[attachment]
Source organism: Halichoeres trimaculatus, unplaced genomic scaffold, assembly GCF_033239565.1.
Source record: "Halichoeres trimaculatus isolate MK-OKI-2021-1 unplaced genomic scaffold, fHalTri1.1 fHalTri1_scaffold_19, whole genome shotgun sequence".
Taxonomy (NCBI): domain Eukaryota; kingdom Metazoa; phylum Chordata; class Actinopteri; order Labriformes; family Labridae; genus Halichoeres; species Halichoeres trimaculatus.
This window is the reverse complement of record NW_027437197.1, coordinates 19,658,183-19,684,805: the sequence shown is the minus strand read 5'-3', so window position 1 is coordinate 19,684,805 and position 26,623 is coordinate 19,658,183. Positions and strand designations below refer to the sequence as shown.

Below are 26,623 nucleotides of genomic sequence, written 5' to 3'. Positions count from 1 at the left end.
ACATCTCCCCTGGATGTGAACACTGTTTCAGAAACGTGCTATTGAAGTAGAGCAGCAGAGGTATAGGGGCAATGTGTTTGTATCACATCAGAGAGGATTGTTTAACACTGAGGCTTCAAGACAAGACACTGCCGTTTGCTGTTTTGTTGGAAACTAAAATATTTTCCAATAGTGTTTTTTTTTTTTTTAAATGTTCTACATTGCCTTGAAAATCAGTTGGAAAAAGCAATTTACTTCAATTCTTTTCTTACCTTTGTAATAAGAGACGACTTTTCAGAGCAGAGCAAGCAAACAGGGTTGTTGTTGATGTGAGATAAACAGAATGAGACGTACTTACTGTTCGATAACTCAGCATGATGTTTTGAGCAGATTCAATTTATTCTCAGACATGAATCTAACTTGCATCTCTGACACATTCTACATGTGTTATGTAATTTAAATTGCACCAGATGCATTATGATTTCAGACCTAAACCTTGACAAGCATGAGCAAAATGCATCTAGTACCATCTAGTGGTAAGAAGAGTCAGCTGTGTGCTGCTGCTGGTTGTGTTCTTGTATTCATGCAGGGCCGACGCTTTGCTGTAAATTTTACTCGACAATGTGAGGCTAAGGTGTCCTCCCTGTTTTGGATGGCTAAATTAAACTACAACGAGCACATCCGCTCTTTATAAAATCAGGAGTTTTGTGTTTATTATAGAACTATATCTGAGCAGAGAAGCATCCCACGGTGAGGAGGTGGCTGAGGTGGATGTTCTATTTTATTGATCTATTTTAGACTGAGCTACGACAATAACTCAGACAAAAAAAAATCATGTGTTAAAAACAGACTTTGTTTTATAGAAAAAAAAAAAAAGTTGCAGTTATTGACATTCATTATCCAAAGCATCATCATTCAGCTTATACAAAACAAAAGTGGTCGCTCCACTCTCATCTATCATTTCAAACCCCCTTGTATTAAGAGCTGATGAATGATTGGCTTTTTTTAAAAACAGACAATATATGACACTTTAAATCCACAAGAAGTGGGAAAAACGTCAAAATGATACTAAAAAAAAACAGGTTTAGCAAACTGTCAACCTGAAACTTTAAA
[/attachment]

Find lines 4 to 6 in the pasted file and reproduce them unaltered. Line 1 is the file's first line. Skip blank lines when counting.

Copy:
This window is the reverse complement of record NW_027437197.1, coordinates 19,658,183-19,684,805: the sequence shown is the minus strand read 5'-3', so window position 1 is coordinate 19,684,805 and position 26,623 is coordinate 19,658,183. Positions and strand designations below refer to the sequence as shown.

Below are 26,623 nucleotides of genomic sequence, written 5' to 3'. Positions count from 1 at the left end.
ACATCTCCCCTGGATGTGAACACTGTTTCAGAAACGTGCTATTGAAGTAGAGCAGCAGAGGTATAGGGGCAATGTGTTTGTATCACATCAGAGAGGATTGTTTAACACTGAGGCTTCAAGACAAGACACTGCCGTTTGCTGTTTTGTTGGAAACTAAAATATTTTCCAATAGTGTTTTTTTTTTTTTTAAATGTTCTACATTGCCTTGAAAATCAGTTGGAAAAAGCAATTTACTTCAATTCTTTTCTTACCTTTGTAATAAGAGACGACTTTTCAGAGCAGAGCAAGCAAACAGGGTTGTTGTTGATGTGAGATAAACAGAATGAGACGTACTTACTGTTCGATAACTCAGCATGATGTTTTGAGCAGATTCAATTTATTCTCAGACATGAATCTAACTTGCATCTCTGACACATTCTACATGTGTTATGTAATTTAAATTGCACCAGATGCATTATGATTTCAGACCTAAACCTTGACAAGCATGAGCAAAATGCATCTAGTACCATCTAGTGGTAAGAAGAGTCAGCTGTGTGCTGCTGCTGGTTGTGTTCTTGTATTCATGCAGGGCCGACGCTTTGCTGTAAATTTTACTCGACAATGTGAGGCTAAGGTGTCCTCCCTGTTTTGGATGGCTAAATTAAACTACAACGAGCACATCCGCTCTTTATAAAATCAGGAGTTTTGTGTTTATTATAGAACTATATCTGAGCAGAGAAGCATCCCACGGTGAGGAGGTGGCTGAGGTGGATGTTCTATTTTATTGATCTATTTTAGACTGAGCTACGACAATAACTCAGACAAAAAAAAATCATGTGTTAAAAACAGACTTTGTTTTATAGAAAAAAAAAAAAAGTTGCAGTTATTGACATTCATTATCCAAAGCATCATCATTCAGCTTATACAAAACAAAAGTGGTCGCTCCACTCTCATCTATCATTTCAAACCCCCTTGTATTAAGAGCTGATGAATGATTGGCTTTTTTTAAAAACAGACAATATATGACACTTTAAATCCACAAGAAGTGGGAAAAACGTCAAAATGATACTAAAAAAAAACAGGTTTAGCAAACTGTCAACCTGAAACTTTAAA